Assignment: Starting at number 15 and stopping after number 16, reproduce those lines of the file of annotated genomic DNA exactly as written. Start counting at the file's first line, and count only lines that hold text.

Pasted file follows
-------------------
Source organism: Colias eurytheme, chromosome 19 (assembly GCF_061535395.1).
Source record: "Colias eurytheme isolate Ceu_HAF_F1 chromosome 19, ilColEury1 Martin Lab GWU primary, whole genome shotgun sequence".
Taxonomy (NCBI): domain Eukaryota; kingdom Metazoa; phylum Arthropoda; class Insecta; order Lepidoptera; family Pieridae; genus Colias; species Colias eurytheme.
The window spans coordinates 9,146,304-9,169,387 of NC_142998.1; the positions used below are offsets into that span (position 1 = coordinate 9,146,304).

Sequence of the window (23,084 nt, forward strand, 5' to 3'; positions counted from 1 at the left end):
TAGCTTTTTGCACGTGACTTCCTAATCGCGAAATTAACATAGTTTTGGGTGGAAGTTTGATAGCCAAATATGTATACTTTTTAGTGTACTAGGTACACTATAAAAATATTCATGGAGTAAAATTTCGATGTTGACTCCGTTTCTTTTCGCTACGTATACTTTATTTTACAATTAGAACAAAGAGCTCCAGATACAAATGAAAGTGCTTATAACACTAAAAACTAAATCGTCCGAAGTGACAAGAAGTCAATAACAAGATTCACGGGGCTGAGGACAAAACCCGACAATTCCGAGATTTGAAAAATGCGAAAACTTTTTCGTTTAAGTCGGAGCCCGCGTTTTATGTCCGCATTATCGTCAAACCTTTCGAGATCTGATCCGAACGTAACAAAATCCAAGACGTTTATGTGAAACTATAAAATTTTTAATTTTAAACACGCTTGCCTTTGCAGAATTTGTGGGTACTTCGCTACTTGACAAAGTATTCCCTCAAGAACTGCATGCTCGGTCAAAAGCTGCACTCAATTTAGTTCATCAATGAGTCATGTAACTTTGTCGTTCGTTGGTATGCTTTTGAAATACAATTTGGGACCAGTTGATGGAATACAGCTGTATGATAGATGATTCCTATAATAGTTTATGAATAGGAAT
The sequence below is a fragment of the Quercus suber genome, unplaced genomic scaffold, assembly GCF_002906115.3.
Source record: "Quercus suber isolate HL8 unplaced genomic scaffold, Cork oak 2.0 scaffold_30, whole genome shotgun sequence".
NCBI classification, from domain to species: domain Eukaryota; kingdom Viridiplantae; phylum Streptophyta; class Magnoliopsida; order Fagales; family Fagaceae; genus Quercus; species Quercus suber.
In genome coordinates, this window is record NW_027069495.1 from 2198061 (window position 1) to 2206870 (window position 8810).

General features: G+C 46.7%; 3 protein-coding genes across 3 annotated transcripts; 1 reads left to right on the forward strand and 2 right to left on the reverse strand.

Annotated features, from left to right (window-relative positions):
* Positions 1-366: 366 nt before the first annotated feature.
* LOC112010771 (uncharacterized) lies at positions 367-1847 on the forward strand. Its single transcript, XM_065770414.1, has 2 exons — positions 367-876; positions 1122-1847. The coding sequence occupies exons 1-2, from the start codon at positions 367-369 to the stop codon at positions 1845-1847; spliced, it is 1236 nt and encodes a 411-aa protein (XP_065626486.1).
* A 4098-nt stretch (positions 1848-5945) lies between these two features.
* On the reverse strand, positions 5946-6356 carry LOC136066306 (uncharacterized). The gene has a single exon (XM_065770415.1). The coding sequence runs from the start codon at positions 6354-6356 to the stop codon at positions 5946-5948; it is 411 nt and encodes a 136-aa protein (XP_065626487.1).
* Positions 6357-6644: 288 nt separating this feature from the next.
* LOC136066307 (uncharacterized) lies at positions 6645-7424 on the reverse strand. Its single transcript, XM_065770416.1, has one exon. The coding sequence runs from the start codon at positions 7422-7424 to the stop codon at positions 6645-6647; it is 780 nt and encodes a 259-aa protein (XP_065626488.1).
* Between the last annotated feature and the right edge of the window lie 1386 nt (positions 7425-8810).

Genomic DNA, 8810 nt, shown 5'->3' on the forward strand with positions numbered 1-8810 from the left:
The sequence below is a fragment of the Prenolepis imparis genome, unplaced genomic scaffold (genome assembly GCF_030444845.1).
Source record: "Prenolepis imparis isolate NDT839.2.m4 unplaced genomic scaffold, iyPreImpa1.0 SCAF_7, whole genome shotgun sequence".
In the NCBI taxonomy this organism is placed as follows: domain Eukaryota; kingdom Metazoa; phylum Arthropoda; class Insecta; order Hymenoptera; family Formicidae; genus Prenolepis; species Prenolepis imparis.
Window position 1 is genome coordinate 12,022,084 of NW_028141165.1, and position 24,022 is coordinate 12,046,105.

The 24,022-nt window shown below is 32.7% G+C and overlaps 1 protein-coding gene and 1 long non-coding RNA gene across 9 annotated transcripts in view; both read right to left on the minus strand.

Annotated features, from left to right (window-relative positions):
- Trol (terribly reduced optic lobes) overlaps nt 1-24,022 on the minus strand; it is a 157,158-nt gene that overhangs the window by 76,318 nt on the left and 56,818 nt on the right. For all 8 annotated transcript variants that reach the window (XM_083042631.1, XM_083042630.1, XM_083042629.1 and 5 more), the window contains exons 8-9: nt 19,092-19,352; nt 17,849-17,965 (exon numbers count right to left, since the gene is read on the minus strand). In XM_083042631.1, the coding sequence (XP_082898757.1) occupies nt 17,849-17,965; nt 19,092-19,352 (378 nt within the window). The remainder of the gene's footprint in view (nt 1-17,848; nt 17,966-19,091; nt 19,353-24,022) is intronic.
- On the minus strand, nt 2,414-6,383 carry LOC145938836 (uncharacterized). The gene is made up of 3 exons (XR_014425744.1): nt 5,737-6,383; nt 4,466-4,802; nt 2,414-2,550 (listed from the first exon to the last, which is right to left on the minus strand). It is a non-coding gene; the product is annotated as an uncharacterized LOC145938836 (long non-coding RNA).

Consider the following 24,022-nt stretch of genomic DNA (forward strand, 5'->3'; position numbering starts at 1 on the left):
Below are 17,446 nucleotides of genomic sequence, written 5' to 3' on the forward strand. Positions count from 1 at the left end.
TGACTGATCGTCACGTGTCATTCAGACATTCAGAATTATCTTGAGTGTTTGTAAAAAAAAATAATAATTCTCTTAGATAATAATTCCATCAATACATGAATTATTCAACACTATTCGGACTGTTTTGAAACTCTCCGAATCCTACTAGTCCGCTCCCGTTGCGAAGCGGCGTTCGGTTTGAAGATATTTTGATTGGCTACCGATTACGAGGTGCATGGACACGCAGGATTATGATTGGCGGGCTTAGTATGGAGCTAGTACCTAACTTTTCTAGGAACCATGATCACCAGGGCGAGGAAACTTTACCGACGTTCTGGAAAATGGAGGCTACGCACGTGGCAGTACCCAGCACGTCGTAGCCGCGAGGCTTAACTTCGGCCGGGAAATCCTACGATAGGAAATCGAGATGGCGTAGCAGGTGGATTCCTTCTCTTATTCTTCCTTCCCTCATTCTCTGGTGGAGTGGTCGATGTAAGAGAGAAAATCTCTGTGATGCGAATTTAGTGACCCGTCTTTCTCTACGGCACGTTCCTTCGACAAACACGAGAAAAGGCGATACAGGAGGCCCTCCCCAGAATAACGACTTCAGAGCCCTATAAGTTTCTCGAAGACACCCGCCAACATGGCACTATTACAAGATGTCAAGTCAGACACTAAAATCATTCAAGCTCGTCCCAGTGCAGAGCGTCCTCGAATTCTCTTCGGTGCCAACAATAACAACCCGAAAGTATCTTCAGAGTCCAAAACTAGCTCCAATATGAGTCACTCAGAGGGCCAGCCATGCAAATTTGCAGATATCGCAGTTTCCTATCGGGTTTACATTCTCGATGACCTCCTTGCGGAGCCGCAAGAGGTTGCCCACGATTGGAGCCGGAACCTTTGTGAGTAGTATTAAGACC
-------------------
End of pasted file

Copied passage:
* A 4098-nt stretch (positions 1848-5945) lies between these two features.
* On the reverse strand, positions 5946-6356 carry LOC136066306 (uncharacterized). The gene has a single exon (XM_065770415.1). The coding sequence runs from the start codon at positions 6354-6356 to the stop codon at positions 5946-5948; it is 411 nt and encodes a 136-aa protein (XP_065626487.1).